1. Requirement for foreign employees to work
Every employee must be registered with the Ministry of Labour or the free zone authority depending on where the employer is established. Government owned entities are only registered with the Department of Immigration but depending on how they are established, they are still subject to the jurisdiction of the Ministry of Labour. If the employee is not a national of a Gulf Cooperation Council member state then he or she must also be registered with the Department of Immigration within the Ministry of Interior. Employees will also need to be sponsored by the employer (in a free zone, the technical sponsor is the free zone authority itself) for work permit and residency visa purposes; with such sponsorship being employer specific. In order to obtain sponsorship employees must submit attested educational and professional qualifications, as well as undergo medical examinations for contagious diseases. There are restrictions on an employee’s ability to move from one sponsor to another (i.e. to effectively move jobs) and various factors come into play including length of service, earning levels and educational qualifications.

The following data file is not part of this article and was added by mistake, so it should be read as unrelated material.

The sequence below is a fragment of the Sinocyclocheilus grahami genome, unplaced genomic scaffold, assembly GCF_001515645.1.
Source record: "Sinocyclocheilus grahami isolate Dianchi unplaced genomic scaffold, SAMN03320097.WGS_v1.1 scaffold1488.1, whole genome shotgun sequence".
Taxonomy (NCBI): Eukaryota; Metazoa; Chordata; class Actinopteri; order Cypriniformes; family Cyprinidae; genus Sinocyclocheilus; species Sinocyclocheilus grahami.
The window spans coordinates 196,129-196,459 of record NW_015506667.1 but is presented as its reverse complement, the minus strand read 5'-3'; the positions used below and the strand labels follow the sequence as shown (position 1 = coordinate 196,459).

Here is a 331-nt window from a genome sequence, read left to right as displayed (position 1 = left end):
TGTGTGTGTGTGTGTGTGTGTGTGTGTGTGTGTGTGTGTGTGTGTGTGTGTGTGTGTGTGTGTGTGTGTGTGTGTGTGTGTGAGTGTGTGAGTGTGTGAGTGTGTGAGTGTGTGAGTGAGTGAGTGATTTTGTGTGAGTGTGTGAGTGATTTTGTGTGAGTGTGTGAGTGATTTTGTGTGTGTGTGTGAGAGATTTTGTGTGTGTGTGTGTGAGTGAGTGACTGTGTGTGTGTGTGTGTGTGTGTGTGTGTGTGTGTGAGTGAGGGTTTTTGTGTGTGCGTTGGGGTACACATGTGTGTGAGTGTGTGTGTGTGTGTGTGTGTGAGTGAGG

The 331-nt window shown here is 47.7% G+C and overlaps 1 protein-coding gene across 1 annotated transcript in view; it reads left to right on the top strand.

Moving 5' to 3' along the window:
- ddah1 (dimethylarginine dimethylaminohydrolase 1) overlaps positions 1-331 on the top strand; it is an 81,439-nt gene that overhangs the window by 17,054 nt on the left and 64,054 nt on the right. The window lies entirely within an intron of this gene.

2. Emiratisation: Employment of UAE nationals
An employer is under a duty to consider UAE nationals for all vacancies prior to engaging a foreign national. However, there is no labour market test as such providing for minimum advertising periods or interviewing requirements. Certain roles, including HR managers, secretaries and Government Liaison Officers are reserved for UAE nationals. Specific sectors including retail, insurance and banking are subject to quota requirements to employ UAE nationals of 2%, 5% and 4% of their workforces year on year, respectively. The UAE government is increasingly offering subsidies and funds to private sector employees to employ UAE nationals and subjecting public tendering and contracts to the company’s achievement of percentage targets for the employment of UAE nationals as a total part of the workforce.
These emiratisation requirements do not apply in the free zones. The DIFC Employment Law permits positive discrimination in favour of UAE nationals.
UAE nationals are protected from termination of employment in the private sector and employers who fall under the Ministry of Labour jurisdiction must obtain the Ministry’s consent before dismissing a UAE national employee.
3. Recruitment agencies and employment businesses
The sourcing and supply of labour is extremely regulated with the trade licence for such commercial activities being restricted to UAE nationals, with an additional requirement for the General Manager of the business to be a UAE national with a university degree. The engagement of individuals from a manpower supplier without the required trade licence can render an employer liable to penalties for engaging individuals without proper sponsorship and also have personal repercussions for the individual.